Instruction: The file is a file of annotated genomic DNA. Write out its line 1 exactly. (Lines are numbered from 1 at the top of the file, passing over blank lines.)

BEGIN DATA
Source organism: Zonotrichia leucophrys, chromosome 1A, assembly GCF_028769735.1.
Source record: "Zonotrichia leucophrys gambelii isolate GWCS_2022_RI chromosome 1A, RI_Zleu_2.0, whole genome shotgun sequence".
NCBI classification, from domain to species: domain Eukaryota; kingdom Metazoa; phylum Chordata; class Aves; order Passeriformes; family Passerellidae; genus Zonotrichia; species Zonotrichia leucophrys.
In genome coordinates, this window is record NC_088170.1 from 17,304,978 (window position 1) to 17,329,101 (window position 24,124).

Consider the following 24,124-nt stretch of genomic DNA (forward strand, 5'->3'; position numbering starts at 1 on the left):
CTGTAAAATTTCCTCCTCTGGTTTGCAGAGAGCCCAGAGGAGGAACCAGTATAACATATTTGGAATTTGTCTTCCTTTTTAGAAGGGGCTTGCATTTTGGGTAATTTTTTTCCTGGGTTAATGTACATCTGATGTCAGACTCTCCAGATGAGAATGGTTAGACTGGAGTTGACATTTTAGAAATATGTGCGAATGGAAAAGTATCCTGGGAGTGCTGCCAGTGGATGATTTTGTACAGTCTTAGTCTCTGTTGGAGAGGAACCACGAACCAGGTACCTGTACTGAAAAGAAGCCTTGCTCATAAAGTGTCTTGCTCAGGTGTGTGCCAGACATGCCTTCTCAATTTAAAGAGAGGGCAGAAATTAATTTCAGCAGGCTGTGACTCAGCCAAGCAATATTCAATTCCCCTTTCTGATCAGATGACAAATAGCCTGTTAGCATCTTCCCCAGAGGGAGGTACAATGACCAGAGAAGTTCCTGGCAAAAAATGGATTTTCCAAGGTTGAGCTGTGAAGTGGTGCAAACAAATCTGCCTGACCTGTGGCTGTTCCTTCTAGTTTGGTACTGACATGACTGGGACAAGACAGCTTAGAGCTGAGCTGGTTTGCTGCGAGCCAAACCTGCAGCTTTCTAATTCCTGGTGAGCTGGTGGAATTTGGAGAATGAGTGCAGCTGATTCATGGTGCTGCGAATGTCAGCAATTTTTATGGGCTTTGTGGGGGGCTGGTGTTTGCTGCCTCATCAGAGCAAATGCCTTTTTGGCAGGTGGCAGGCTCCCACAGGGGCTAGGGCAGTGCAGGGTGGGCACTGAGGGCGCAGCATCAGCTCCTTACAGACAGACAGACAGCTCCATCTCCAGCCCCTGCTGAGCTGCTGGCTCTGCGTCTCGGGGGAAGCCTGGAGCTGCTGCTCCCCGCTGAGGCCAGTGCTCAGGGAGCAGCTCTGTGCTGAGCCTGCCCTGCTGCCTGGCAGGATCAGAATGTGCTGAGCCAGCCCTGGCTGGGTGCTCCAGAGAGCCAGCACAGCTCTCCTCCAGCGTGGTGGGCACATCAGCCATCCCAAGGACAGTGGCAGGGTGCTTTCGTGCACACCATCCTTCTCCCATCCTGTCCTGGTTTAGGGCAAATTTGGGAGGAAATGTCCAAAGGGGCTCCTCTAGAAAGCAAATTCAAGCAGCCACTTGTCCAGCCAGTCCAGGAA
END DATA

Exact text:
Source organism: Zonotrichia leucophrys, chromosome 1A, assembly GCF_028769735.1.